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I'm not sure that I'm historically accurate, but that is how I always thought about algebraic nomenclature.

1) Group actually comes from group of transformationssubstitutions. I guess that Galois could have introduced any other word, like "set" of tranformations substitutions or "flock" of transformations. Set theory was not yet established, so I guess a collection of functions could be called 'group', 'set' and so on according to the taste.

2) For field, I guess it comes from the meaning of field as "sphere", "subject", "area". It makes sense that such a word could come in talking about "solving an equation in the real field" rather than "solving an equation in the complex field". Then the concept of an abstract field could have followed.

3) Ring comes from "Zahlring", ring of numbers. This, as far as I know, is a terminology due to Dedekind. He was actually working with number rings, of the form $\mathbb{Z}[\alpha]$, where $\alpha$ is algebraic. integral over $\mathbb{Z}$. So for some $n$, $\alpha^n$ can be expressed in terms of lower powers of $\alpha$; in some sense the components of the basis of $\mathbb{Z}[\alpha]$ over $\mathbb{Z}$ cycle, although this is accurate only when $\alpha$ is a root of unity. Hence the name ring of numbers.

4) Ideal is easy. When Dedekind realized that in a ring like $\mathbb{Z}[\sqrt{-5}]$ unique factorization does not hold, he searched for a substitute. He then realized could restore unique factorization allowing something more general than elements, the ideals. These are now called this way since he thought of them as "ideal elements" of the ring. useful to restore unique factorization. It is a fortunate coincidence that indeed for the rings he was working with (which are now called Dedekind rings), unique factorization for ideals actually holds.

5) Idéle has the same origin, being the contraction of the French "idéal élement", although the wording is inverted with respect to French use.

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I'm not sure that I'm historically accurate, but that is how I always thought about algebraic nomenclature.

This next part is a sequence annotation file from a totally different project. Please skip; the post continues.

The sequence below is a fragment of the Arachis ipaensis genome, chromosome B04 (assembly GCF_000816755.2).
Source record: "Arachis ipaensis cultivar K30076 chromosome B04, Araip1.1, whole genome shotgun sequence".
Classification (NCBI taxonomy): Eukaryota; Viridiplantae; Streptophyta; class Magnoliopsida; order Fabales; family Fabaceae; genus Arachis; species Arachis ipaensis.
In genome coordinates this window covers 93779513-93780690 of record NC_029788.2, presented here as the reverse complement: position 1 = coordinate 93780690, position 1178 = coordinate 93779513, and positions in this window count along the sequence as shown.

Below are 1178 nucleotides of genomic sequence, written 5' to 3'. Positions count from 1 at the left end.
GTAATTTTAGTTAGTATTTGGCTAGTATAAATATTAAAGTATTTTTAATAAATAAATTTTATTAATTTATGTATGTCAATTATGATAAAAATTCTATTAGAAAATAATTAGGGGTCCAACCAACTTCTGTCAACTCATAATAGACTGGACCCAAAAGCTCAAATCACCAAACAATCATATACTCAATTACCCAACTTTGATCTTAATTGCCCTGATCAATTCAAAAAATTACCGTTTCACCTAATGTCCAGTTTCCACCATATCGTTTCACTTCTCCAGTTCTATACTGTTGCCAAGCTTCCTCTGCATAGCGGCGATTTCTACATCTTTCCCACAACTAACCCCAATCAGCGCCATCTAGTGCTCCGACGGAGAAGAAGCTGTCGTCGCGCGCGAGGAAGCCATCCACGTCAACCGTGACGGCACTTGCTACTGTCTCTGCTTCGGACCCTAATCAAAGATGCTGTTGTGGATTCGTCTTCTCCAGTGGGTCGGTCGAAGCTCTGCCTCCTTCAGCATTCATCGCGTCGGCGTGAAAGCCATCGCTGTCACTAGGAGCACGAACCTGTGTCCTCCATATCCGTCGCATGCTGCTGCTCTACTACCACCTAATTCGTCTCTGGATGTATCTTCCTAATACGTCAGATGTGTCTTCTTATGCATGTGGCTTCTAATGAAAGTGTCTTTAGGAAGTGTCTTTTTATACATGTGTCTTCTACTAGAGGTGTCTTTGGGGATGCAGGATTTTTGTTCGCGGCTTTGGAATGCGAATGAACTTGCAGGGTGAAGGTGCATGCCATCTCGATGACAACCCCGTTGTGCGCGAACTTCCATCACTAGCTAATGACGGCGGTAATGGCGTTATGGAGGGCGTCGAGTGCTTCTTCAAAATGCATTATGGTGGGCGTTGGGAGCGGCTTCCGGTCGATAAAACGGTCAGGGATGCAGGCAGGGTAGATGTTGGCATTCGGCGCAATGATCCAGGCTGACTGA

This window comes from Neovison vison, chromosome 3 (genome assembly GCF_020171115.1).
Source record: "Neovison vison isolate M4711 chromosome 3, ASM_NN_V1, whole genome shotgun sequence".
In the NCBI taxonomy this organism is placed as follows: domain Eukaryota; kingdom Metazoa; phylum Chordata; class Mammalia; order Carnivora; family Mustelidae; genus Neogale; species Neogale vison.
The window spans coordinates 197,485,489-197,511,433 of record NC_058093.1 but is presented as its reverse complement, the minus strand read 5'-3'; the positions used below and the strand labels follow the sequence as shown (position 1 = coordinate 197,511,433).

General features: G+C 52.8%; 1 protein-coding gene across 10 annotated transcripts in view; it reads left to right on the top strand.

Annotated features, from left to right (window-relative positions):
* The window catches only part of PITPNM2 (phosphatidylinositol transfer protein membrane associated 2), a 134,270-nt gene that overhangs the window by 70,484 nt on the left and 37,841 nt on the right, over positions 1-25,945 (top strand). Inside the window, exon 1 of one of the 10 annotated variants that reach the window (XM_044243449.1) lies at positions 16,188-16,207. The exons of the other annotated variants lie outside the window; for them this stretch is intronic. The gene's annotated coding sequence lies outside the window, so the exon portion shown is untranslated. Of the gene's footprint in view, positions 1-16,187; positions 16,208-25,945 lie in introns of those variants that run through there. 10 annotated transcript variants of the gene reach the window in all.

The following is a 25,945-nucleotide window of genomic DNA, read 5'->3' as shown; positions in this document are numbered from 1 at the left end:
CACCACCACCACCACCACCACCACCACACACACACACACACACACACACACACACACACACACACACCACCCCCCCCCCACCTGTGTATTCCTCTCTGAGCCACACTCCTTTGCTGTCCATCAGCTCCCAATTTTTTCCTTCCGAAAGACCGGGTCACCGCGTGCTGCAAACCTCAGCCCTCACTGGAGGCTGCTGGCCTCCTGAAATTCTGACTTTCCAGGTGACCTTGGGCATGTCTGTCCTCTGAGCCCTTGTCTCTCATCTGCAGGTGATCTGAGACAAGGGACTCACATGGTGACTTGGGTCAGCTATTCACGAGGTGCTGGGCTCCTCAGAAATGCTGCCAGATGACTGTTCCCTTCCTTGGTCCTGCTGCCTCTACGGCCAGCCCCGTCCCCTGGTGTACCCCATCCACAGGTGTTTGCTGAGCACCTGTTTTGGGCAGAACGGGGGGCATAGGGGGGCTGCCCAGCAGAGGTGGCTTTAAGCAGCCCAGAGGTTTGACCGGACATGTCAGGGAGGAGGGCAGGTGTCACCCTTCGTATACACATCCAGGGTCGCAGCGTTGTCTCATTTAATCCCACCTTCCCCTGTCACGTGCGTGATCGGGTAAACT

1) Group actually comes from group of transformations. I guess that Galois could have introduced any other word, like "set" of tranformations or "flock" of transformations. Set theory was not yet established, so I guess a collection of functions could be called 'group', 'set' and so on according to the taste.

2) For field, I guess it comes from the meaning of field as "sphere", "subject", "area". It makes sense that such a word could come in talking about "solving an equation in the real field" rather than "solving an equation in the complex field". Then the concept of an abstract field could have followed.

3) Ring comes from "Zahlring", ring of numbers. This, as far as I know, is a terminology due to Dedekind. He was actually working with number rings, of the form $\mathbb{Z}[\alpha]$, where $\alpha$ is algebraic. So for some $n$, $\alpha^n$ can be expressed in terms of lower powers of $\alpha$; in some sense the components of the basis of $\mathbb{Z}[\alpha]$ over $\mathbb{Z}$ cycle, although this is accurate only when $\alpha$ is a root of unity. Hence the name ring of numbers.

4) Ideal is easy. When Dedekind realized that in a ring like $\mathbb{Z}[\sqrt{-5}]$ unique factorization does not hold, he searched for a substitute. He then realized could restore unique factorization allowing something more general than elements, the ideals. These are now called this way since he thought of them as "ideal elements" of the ring. useful to restore unique factorization. It is a fortunate coincidence that indeed for the rings he was working with (which are now called Dedekind rings), unique factorization for ideals actually holds.

5) Idéle has the same origin, being the contraction of the French "idéal élement", although the wording is inverted with respect to French use.

3) Ring comes from "Zahlring", ring of numbers. This, as far as I know, is a terminology due to Dedekind. He was actually working with number rings, of the form $\mathbb{Z}[\alpha]$, where $\alpha$ is algebraic. So for some $n$, $\alpha^n$ can be expressed in terms of lower powers of $\alpha$; in some sense the components of the basis of $\mathbb{Z}[\alpha]$ over $\mathbb{Z}$ cycle, although this is accurate only when $\alpha$ is a root of unity. Hence the name ring of numbers.